The Indian public does not like the interest in the Western culture of software engineers. They do not like that they despise the Hindu culture. Unlike many young people from the Asian subcontinent, they do not live with their parents. They also drink alcohol, spend their money as they see fit, travel abroad, work unconventional hours for the country and marry for love.
If you find it difficult to conceive that a person related to information technology could have criminal behavior, remember that even Bill Gates has a record. The position that techies enjoy, the stress they are subjected to, and the number of hours they spend in front of a PC affect them negatively.
In the words of Nagendra Kumar, Bangalore Police Commissioner:
A techie doesn’t think like ordinary people. Your mind works like a computer. You want life to go at the speed of the internet. At a junction, a techie will never wait for the traffic light to turn green. In Bangalore, those killed by road accidents are entirely techies. A software engineer can become violent towards his family or his wife at home for not automatically following his orders.
Color electronic paper: Deccan herald e paper
There are already initial adventures in the field of electronic color paper, basically with the help of filters. E-Ink itself presented a ready-to-market model at the end of 2005. The drawback of this type of equipment is the low brightness. That is achieved and the cost of the technology.
More or less, a year later, it would be Fujitsu that would show the world a color liquid crystal screen in which once the image is loaded, no electrical energy would be necessary to maintain it. That’s where the Flepia reader came from, but at prices of more than $ 18,000, so you can imagine that they were not exactly a bestseller.
The next version of this Fujitsu model, with a touch screen and already stands at $ 750, somewhat better.
However, the most realistic approach to physical paper achieved a few months ago by Philips. Which showed an electronic color paper that much brighter. And more realistic than the images that we could obtain on an LCD screen.
The Dutch brand is one of those that are taking that race more seriously. Polymer Vision is their spearhead and works primarily with organic displays, where the industry is going.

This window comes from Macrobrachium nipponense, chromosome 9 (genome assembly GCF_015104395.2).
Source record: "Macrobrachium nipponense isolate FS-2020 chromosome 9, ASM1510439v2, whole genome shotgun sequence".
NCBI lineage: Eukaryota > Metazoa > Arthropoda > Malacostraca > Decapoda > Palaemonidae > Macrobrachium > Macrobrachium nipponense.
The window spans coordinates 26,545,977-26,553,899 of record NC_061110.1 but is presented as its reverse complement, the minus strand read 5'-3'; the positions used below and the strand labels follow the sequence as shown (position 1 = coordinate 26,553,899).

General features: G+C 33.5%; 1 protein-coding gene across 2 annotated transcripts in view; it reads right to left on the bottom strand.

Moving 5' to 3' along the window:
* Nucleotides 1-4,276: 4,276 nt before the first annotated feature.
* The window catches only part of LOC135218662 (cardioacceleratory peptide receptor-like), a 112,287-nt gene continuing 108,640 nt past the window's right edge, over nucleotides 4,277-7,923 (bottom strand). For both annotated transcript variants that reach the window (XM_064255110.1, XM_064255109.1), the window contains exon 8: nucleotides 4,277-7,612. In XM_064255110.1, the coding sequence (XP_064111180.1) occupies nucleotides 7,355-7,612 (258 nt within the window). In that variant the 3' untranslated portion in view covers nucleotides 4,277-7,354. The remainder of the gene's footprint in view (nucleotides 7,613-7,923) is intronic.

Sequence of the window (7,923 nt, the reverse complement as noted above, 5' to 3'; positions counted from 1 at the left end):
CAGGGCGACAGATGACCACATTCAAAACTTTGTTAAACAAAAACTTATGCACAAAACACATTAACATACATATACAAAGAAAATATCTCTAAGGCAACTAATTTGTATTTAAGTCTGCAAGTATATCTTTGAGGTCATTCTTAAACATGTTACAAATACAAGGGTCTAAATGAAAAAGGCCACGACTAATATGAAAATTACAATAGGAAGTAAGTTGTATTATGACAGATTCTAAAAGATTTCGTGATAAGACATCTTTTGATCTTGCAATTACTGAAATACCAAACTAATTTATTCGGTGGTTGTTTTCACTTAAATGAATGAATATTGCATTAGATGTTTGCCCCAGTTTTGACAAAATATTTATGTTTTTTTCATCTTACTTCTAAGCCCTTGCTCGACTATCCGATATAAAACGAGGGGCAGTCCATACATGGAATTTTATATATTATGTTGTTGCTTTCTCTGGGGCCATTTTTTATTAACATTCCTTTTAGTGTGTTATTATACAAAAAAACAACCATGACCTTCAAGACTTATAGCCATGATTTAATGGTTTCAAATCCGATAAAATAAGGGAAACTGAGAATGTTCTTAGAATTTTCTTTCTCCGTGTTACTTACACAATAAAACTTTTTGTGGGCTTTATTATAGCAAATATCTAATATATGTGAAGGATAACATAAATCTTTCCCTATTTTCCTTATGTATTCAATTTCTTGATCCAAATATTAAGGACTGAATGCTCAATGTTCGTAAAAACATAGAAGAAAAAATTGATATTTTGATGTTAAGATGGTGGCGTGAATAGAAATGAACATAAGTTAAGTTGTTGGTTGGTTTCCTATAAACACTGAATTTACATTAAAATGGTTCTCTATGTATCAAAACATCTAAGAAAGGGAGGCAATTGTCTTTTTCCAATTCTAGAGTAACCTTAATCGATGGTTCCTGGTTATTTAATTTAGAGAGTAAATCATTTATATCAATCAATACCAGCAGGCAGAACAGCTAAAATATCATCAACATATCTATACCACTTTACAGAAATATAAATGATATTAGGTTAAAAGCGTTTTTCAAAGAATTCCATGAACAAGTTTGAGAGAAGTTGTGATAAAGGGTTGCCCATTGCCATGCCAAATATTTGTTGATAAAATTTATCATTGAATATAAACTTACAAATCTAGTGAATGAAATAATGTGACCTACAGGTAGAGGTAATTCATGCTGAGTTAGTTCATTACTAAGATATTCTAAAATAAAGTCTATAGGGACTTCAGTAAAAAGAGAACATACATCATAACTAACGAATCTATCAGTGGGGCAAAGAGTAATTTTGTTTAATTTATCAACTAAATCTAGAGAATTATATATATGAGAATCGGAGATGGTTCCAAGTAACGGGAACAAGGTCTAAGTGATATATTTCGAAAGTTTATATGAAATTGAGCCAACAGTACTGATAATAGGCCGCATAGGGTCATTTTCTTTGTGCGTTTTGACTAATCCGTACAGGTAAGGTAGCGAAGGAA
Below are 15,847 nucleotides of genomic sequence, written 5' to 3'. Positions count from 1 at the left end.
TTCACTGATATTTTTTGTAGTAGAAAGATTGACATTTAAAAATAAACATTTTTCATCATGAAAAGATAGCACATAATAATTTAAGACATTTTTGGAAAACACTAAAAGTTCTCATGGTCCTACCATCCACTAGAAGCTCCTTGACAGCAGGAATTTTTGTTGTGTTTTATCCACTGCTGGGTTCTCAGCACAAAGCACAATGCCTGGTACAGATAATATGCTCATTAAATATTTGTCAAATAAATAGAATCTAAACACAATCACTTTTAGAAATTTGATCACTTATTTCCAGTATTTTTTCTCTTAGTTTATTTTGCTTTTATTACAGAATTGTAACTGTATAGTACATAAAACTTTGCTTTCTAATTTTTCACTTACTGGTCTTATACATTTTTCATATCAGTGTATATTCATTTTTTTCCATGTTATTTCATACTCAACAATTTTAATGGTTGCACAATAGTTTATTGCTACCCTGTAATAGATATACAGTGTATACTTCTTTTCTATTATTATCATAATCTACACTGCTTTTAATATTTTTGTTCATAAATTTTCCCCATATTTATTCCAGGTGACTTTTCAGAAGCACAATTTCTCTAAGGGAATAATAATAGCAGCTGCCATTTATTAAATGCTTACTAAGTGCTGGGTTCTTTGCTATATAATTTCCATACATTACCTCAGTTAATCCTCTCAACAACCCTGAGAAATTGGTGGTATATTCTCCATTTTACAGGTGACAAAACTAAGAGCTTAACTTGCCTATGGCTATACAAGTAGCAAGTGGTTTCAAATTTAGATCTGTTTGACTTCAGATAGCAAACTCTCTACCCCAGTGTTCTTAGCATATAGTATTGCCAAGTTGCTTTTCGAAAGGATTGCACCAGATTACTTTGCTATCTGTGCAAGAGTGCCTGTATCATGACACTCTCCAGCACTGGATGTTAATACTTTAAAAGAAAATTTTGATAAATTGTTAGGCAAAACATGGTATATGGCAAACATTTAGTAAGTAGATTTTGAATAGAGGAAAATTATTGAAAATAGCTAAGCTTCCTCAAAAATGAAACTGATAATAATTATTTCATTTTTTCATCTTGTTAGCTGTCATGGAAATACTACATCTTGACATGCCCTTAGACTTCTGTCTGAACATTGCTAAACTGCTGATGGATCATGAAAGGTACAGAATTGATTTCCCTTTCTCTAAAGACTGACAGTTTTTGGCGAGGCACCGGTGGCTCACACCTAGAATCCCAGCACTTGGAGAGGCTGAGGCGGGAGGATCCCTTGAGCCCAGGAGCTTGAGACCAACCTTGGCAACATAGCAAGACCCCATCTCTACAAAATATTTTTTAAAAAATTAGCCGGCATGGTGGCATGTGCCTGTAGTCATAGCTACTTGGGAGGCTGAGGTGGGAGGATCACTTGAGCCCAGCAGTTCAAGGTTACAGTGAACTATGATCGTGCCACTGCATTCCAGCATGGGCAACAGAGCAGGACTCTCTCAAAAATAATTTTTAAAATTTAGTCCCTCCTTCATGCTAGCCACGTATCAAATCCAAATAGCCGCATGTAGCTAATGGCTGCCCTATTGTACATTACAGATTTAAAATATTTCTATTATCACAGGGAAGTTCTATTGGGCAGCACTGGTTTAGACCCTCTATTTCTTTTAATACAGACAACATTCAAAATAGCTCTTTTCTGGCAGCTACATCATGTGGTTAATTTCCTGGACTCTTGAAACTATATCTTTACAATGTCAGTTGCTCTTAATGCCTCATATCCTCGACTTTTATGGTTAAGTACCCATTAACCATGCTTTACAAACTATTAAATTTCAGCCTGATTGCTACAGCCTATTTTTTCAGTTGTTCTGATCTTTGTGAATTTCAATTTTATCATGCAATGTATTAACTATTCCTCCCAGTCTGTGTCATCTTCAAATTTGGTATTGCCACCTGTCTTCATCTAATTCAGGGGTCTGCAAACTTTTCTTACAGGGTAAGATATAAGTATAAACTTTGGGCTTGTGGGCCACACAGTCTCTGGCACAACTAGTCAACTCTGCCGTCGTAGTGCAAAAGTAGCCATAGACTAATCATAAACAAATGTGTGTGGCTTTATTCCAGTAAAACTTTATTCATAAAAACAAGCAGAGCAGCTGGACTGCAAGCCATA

But the most spectacular model of the color electronic book has left us for the moment the Bridgestone brand, of nothing more and nothing less than 13 inches.
Flexibility applied to new designs.
One feature that also sought at a fierce rate in electronic paper is flexibility. If we think of the e-book as a substitute for traditional labor, flexibility seems like a logical functionality. But again, we run into problems in the mass production of this type of paper and its price. Some advances give us hope, such as the electrochromic transition.
However, the most hopeful thing called Readius. A prototype that we tested at Engadget, and it left us good feelings.
Touch e-book: Deccan herald e paper
Of the aspirations that we propose for the electronic book, the tactile aspect is the most advanced. With the education market in mind, we already have models in the market that allow us to touch electronic paper.
In this way, taking notes or enriching the text with hyperlinks positively enhances the e-book.
Of the touchscreen e-books that we currently find on the market, the index is one of the most prominent, including a version even wireless connectivity. But let’s not lose sight of the Samsung models or the ones to come from Asus.
Pixel Qi, the future
Neither liquid crystal technology nor electronic paper seems to have the future as straightforward as they would like in the field of portable reading devices. So Pixel Qi entered this year like a storm in the field of electronic books, among others. Because it can use the type of screen they propose in laptops or even televisions at a low cost.
The company behind Pixel Qi is creating an electronic color paper with video functions that can mass-produced and cheaply.
This innovative screen called 3Qi can behave in three different ways, as we have already seen. On the one hand, it will be a bright color screen, in the style of LCDs. It can also act as a low consumption screen and with which we will not have problems reading in direct sunlight. Finally, it can be like electronic paper.
FAQ on Deccan herald e paper
- How does a picture of a Kindle function?
Works Like an Electronic Ink Screen
Both use a substance with an electrical charge with small capsules, oriented, or magnetic created by electrodes move due to the field; Handle the text is drawn
- How to read Kindle books?
Read Cualquier’s part with our free applications.
Download the free Kindle Reading application. Enter your electronic phone or your telephone number to receive a downloading device. Get the app and identify it with your Amazon account. You can start to read now.
- How many books can you make in a Kindle?
Based on the average weight of a native Mobi book, it could say that a Kindle can hold about 6,000 books. Every tutorial has a 1 MB prompt and disconnects the 2GB prompt that consumes the operating system.
- How many books do you have in 8 GB?
How many books can fit in 8GB? Answer: I calculate that each Making a book on average weighs 2 Mb, in 8 of the Gb it reaches up to 4000 for books approximately.
Conclusion on Deccan herald e paper
Given the first steps in electronic ink technology, the consumer expects rapid improvements in devices based on that technology.
What we aspire to today is, above all, to improve the resolution of the screens and finally have color. That electronic paper begins to fold into natural products and that it be tactile are other aspirations that surely the consumer does not want to give up within electronic books.